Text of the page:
Genetic instability is associated with increased rates of mutation, chromosome rearrangement, and aneuploidy. This is a hallmark of cancer, as well as other significant health challenges including developmental defects, neurological disorders, and aging. Data from multiple systems suggests that DNA replication stress is a key contributor to genome instability. Molecular mechanisms that stabilize replication forks, prevent abnormal divisions, and promote DNA repair are a primary barrier to disease; therefore, understanding their function has direct relevance to human health. This proposal employs an established model genetic system to identify and characterize molecular pathways that maintain genome stability. The project uses genetics, molecular biology, and novel cell biology methods in the fission yeast S. pombe to examine the response of cells to replication stress during the normal vegetative cell cycle, and during meiosis. S. pombe is a well-established model for chromosome biology that shares many features with human cells. The proposal investigates the hypothesis that the dynamics of the response to replication stress determines whether cells arrest the cell cycle, or whether they evade normal checkpoints and go on to divide abnormally, generating chromosome rearrangements and increased rates of mutation. Replication stress may vary across the genome and a significant component of the study is the analysis of the pericentromere as a model fragile site. An additional novel component is the analysis of replication stress during meiosis as a contributor to chromosome rearrangements associated with birth defects and infertility. A significant innovation is a new system for live cell pedigree analysis coupled with quantitative analysis to investigate the dynamic response to damage and checkpoint evasion. This live whole-cell analysis allows the identification of distinct sub-populations of cells that undergo different outcomes creating a cycle of instability that is associated with multiple diseases By combining this new cell biological approach with superb yeast gene-discovery tools, and identifying the molecular events that lead to abnormal divisions and further stress, this project will tackle a critical gap in current understanding. What are the pathways that contribute to different responses to stress and their associated pathologies? How do they differ from one another to generate distinct outcomes such as clustered mutations, CNVs, deletions and duplications, and chromosome rearrangements? Together, these studies provide a holistic picture of how conserved proteins interact to maintain genome stability in a eukaryotic cell, identifying markers and risk factors for human disease.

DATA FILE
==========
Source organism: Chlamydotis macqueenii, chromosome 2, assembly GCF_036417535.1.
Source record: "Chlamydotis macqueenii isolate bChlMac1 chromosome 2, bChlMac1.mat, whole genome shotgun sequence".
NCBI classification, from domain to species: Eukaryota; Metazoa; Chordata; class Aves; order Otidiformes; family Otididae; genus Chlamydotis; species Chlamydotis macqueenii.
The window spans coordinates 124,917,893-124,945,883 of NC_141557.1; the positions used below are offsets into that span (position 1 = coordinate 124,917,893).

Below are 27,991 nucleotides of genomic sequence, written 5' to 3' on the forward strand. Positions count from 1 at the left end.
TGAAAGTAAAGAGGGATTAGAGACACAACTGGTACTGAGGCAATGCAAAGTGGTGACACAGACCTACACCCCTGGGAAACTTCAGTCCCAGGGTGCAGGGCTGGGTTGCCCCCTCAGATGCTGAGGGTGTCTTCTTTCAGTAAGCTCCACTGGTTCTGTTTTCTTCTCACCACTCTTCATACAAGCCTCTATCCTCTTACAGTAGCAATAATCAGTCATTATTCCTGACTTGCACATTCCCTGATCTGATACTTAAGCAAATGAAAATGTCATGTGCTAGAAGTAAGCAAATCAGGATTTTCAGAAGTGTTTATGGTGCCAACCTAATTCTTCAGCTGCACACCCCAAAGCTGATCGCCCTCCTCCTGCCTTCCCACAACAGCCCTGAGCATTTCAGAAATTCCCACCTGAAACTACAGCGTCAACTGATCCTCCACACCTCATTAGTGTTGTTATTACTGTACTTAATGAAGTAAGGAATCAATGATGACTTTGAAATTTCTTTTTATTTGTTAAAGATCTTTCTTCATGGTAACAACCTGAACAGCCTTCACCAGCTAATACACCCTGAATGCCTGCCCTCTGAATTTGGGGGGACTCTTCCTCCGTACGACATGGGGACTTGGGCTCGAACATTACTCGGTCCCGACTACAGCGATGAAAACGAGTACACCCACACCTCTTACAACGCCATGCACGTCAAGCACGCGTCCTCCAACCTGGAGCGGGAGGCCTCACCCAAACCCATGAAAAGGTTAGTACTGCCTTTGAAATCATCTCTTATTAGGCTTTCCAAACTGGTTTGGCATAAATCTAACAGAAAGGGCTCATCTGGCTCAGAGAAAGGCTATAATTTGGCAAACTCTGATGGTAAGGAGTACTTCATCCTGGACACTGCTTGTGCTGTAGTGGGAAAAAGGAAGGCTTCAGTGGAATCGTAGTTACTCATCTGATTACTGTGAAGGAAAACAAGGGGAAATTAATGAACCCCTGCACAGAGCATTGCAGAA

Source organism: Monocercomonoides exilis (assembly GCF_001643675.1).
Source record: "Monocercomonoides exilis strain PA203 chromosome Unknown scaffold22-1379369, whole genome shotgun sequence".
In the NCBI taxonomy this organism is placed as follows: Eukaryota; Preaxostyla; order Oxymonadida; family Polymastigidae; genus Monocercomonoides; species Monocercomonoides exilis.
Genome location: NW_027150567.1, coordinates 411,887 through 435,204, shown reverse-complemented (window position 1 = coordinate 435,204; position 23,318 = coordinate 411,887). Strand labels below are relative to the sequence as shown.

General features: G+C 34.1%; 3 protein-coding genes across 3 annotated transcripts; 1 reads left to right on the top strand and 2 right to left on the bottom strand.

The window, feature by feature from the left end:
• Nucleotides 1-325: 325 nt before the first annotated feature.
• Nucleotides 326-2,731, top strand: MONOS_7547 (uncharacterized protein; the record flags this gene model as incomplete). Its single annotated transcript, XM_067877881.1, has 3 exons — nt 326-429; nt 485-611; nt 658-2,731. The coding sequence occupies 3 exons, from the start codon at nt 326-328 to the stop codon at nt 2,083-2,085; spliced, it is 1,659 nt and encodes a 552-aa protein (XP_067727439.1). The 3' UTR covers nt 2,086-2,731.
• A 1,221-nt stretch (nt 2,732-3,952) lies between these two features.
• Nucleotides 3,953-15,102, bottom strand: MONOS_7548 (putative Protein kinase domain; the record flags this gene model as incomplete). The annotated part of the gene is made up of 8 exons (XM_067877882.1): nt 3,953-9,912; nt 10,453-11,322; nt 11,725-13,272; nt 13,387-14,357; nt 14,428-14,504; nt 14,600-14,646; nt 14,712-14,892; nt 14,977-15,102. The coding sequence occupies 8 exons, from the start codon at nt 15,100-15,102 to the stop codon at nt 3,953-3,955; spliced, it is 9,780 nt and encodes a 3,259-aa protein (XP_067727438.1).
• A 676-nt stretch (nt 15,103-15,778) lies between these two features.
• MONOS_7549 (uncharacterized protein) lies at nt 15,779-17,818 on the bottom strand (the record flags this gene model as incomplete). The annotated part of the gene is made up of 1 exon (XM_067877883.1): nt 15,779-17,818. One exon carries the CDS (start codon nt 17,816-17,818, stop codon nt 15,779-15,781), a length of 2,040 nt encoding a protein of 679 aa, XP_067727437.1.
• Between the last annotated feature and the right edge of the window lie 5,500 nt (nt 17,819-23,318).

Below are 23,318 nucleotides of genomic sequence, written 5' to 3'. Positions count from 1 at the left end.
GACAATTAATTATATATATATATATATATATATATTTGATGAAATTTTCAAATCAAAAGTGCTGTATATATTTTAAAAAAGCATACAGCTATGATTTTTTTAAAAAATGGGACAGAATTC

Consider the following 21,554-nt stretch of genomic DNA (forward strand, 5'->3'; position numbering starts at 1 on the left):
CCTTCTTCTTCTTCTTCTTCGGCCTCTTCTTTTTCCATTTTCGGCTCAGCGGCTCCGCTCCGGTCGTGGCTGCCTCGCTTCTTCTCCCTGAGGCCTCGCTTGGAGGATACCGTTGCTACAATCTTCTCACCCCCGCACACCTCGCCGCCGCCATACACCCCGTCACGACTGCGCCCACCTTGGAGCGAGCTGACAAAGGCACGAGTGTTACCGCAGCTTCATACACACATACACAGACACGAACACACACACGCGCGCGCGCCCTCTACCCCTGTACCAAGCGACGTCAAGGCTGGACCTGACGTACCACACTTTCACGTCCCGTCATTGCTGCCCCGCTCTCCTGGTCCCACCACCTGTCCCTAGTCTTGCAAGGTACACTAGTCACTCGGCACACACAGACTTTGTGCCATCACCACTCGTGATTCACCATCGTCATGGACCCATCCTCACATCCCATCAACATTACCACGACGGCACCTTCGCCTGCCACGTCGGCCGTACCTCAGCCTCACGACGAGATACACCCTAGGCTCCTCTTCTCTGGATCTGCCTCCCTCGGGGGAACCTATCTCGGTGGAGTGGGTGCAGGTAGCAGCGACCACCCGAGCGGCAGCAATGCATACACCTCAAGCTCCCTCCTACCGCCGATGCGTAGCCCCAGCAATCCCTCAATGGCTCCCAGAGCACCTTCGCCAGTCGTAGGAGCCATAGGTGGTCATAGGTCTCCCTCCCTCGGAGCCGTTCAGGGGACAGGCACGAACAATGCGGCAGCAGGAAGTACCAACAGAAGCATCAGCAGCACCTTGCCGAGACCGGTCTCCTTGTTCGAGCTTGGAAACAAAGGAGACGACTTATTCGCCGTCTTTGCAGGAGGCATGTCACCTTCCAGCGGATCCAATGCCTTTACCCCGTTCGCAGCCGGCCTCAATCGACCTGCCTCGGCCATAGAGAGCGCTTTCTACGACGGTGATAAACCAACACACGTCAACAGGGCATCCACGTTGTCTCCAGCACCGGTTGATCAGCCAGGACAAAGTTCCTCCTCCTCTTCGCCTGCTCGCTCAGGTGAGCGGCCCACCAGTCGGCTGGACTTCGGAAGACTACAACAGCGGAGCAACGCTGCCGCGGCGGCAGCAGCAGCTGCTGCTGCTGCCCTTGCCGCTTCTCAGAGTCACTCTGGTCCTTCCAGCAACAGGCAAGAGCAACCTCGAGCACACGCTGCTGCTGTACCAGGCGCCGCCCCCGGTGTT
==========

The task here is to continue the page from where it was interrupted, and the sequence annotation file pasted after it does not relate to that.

Public Health Relevance

Human diseases ranging from cancer to birth defects are linked to genome instability, meaning increased mutations, rearrangements, or even partial loss of the genetic material. This project uses genetics and cell biology in a simple yeast to study how cells protect their DNA to ensure faithful transmission of the genetic information. This organism uses many of the same genes as humans for this vital task, allowing us to investigate molecular mechanisms and identify proteins that preserve chromosome stability and prevent disease.

Agency
National Institute of Health (NIH)
Institute
National Institute of General Medical Sciences (NIGMS)
Type
Unknown (R35)
Project #
5R35GM118109-02
Application #
9251868
Study Section
Special Emphasis Panel (ZGM1-TRN-7 (MR))
Program Officer
Reddy, Michael K
Project Start
2016-04-01
Project End
2021-03-31
Budget Start
2017-04-01
Budget End
2018-03-31
Support Year
2
Fiscal Year
2017
Total Cost
$618,047
Indirect Cost
$243,473
Name
University of Southern California
Department
Biology
Type
Schools of Arts and Sciences
DUNS #
072933393
City
Los Angeles
State
CA
Country
United States
Zip Code
90033
Ranatunga, Nimna S; Forsburg, Susan L (2016) Characterization of a Novel MMS-Sensitive Allele of Schizosaccharomyces pombe mcm4. G3 (Bethesda) 6:3049-3063